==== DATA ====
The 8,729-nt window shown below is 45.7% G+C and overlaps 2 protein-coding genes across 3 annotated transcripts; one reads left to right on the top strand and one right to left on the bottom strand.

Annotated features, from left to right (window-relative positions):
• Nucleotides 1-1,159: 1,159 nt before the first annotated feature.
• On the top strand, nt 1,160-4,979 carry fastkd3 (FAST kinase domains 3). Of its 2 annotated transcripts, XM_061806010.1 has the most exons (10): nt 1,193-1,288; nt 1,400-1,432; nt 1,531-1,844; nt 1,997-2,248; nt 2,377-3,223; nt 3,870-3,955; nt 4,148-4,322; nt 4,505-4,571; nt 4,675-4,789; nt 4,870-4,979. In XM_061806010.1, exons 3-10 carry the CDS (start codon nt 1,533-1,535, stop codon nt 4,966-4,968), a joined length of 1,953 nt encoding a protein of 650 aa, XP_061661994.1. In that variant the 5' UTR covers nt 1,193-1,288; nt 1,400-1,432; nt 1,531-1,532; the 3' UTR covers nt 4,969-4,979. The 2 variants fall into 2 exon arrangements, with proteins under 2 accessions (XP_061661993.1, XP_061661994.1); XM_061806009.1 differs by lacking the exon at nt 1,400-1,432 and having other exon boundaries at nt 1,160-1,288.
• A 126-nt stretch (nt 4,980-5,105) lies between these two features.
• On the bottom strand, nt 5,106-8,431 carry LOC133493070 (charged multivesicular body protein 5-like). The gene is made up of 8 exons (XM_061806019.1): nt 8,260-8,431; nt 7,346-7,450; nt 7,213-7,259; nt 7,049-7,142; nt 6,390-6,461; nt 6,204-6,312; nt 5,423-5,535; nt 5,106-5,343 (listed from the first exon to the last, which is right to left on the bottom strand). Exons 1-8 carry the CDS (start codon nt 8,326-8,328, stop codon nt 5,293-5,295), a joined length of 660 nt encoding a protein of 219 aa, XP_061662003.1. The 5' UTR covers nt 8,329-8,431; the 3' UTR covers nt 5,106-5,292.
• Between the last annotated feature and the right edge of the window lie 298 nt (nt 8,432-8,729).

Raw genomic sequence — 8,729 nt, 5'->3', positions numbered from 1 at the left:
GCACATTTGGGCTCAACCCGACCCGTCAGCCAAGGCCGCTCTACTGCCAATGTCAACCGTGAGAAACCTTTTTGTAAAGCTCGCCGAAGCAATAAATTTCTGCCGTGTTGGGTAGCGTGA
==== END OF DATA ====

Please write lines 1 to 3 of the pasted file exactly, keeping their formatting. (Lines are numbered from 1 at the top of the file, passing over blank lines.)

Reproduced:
The 8,729-nt window shown below is 45.7% G+C and overlaps 2 protein-coding genes across 3 annotated transcripts; one reads left to right on the top strand and one right to left on the bottom strand.

Annotated features, from left to right (window-relative positions):
• Nucleotides 1-1,159: 1,159 nt before the first annotated feature.